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Best New Bands of 2012

12 Jan

Tooting our own horn. Strumming our own strings. Banging our own drum. Call it what you will, but last night, First Avenue put up their picks for the “Best New Bands” of 2012 and it was an occasion to celebrate, because yes, there were some damn fine bands on display. Hosted happily by Chase Mathey of Radio K’s Off the Record, David Campbell of the Local Show on 89.3 the Current and Jason Nagel of Minnesota Music on Cities97, the night was uniformly high on energy and talent, with a mix of youth and experience made new, and a satisfying stylistic range. If you didn’t already live here, First Ave should convince you it’s a good idea.

Bomba de Luz kicked off the night, with the youthful quartet moving confidently through their bossa nova-styled rock with a jazz combo technicality that provided a great platform for singer song-writer Lydia Hoglund to let loose her surprisingly expansive and effervescent voice. Bomba de Luz will be opening up for Brian Laidlaw & the Family Trade at Icehouse on January 25th, and Chastity Brown is also on that bill, which should be a peanut-butter-and-chocolate delicious pairing.

The high energy at the start of the night carried on with Strange Names as frontman Liam Benzvi jazzercized through the set, spinning around to the mic with a golden-throated voice, as Francis Jimenez provided some sharper grit via guitar and voice. They closed with the single “Potential Wife'” which has been on heavy rotation, but the first part of the set was less sample-heavy, but no less danceable.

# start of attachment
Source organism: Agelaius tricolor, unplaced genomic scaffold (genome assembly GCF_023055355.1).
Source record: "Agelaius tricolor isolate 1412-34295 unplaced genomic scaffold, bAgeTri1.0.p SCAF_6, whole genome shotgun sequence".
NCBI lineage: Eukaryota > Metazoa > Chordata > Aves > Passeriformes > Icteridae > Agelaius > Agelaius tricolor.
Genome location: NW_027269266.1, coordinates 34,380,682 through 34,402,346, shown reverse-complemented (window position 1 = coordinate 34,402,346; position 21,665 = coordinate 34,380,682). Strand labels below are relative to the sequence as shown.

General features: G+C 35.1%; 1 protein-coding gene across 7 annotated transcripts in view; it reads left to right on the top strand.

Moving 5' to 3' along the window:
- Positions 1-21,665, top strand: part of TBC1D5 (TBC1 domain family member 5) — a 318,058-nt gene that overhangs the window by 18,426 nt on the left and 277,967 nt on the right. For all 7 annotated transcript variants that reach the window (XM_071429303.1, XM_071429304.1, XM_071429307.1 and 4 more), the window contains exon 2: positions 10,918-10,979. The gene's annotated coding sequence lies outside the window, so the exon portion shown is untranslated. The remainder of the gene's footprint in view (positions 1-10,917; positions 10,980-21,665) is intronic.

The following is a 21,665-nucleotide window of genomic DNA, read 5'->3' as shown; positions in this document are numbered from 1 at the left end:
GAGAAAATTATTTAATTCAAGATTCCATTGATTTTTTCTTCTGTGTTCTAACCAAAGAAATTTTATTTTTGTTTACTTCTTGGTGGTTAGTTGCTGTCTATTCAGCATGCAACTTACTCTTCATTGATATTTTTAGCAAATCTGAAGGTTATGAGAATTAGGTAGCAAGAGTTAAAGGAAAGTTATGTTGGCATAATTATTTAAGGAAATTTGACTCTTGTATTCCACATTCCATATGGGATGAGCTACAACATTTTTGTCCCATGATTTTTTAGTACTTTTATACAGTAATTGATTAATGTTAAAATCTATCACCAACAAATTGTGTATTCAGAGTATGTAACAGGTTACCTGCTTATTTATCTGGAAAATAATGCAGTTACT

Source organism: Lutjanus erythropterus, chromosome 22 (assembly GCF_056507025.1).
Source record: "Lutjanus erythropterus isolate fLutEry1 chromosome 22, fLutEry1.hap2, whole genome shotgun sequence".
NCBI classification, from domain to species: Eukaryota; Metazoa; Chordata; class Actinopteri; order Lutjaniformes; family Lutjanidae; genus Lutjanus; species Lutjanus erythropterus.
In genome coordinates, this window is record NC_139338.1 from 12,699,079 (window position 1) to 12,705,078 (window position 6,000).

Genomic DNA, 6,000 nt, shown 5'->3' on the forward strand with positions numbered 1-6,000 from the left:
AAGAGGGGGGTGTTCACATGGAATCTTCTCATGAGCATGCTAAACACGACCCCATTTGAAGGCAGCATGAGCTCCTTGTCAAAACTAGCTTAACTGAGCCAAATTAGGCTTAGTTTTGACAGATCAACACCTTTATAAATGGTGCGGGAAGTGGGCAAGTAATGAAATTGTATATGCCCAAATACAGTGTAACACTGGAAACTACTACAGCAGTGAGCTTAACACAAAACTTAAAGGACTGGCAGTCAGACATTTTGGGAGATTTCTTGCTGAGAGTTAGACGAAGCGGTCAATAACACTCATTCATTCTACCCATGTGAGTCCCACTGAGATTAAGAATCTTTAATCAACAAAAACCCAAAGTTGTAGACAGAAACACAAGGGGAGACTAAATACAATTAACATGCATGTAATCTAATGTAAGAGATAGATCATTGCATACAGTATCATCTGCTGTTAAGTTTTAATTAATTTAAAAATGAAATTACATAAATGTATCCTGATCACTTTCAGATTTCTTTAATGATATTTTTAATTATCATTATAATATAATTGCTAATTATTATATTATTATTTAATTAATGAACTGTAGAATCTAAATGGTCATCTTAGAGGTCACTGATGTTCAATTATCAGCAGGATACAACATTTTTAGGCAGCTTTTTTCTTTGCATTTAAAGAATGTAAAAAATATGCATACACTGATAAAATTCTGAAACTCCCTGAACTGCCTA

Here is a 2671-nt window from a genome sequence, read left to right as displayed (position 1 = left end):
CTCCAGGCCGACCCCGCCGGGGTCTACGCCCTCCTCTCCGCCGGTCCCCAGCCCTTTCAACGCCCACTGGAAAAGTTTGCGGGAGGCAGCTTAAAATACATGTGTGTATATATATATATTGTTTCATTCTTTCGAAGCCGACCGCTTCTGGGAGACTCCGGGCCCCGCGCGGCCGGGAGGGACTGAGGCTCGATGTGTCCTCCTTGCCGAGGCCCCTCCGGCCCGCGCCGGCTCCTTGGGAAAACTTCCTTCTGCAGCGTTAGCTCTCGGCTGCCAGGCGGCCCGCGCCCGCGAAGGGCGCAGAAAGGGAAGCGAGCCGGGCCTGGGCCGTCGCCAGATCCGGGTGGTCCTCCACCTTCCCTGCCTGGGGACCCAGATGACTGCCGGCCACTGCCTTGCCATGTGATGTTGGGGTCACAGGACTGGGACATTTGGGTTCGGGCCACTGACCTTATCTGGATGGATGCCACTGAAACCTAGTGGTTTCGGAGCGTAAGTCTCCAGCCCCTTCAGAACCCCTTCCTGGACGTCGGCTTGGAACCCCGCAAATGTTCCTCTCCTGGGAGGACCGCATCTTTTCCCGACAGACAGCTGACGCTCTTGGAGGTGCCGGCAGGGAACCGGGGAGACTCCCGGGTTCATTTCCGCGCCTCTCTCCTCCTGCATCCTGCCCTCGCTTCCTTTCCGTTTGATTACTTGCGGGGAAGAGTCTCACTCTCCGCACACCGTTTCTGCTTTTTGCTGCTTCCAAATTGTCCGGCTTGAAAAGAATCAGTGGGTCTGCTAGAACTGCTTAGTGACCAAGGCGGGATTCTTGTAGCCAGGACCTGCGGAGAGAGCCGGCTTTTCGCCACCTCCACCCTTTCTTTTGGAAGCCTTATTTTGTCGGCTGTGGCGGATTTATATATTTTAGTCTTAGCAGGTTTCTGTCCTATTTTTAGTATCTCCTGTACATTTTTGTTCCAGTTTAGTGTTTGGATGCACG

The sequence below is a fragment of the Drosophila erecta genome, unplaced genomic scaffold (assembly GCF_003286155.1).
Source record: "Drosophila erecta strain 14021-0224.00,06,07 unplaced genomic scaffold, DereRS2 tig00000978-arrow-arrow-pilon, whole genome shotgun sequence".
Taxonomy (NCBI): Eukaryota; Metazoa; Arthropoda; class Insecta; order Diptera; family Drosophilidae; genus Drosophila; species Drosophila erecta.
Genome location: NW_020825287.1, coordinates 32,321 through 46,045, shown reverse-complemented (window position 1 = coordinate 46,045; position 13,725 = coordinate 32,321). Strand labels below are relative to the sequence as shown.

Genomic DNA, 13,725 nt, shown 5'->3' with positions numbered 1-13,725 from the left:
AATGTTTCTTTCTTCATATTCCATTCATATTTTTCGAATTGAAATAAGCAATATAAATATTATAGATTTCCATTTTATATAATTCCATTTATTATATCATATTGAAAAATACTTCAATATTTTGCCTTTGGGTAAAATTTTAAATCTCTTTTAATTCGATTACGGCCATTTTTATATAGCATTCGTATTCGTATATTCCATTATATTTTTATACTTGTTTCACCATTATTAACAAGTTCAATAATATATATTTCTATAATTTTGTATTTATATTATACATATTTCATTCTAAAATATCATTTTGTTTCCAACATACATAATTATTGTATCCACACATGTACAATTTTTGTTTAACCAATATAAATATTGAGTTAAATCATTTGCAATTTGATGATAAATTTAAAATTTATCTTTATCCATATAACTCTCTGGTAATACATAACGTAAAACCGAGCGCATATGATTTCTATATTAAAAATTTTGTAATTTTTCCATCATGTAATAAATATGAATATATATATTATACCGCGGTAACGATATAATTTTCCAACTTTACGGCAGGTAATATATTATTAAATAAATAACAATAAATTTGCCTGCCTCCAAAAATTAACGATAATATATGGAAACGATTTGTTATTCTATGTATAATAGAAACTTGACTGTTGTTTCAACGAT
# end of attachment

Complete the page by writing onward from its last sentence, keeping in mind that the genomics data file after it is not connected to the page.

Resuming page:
As Nagel noted when Eleganza! took the stage, these guys weren’t really all that “new,” to which frontman Brian Vanderwerf riposted good-naturedly, “What the fuck is that supposed to mean?” Representing bands like Chooglin’, Kruddler and Ol’ Yeller, the sextet shared not only a love of odd punctuation, but experience in how to make great country-fried bar rock jams that brought out the high-kicking heartbreak and PBR that deserved all the cheers it got.

Carrying on with the experience, Eric Pollard’s pseudonymous Actual Wolf showed his outlaw chops with solid block of tunes recalling Neil Young and Nashville-era Dylan. The Retribution Gospel Choir drummer was joined on bass by RGC’s Steve Garrington and drums and guitar by the omnipresent Hanson brothers, a throughline of quality for so many Minnesota acts.

In a return to youth, John Mark Nelson brought up ten other band members on stage with him, including a string quartet, upright bass and xylophone. The young man is a talented composer and coming on the heels of the success of bands like Mumford & Sons, is striking while the iron is hot, but with the mass of bodies onstage and the energy of previous sets, Nelson and his sweetness seemed to get a little lost in the mix. Never fear, though, it won’t be his only chance to impress on the Mainstage, as he’s on the bill for The Current’s Birthday Party next weekend.

Wiping Out Thousands flipped the script entirely on Nelson’s set, with only two members and high-intensity electronic dance music, they started their set with a couple sparse white beams of light above them, glitchy samples and haunting, reverberating vocals, like monks in a cathedral. Alaine Dickman and Taylor Nelson’s attention to detail, minimal banter and continual set kept the crowd moving throughout, and, as they did at their release show at the Entry, kept the crowd wanting more.

And we’ll admit it, we missed The Chalice. Before this is perceived as a BadNraD/Chris Riemenschneider 2011 kerfuffle, we like The Chalice, but we had to see a man about some organic eggs in an underground parking lot. This is, after all, Minneapolis. And The Chalice is on that sold-out Current Birthday Party bill on Saturday, so they’ll be fine and we’ve got eggs. Deal with it.

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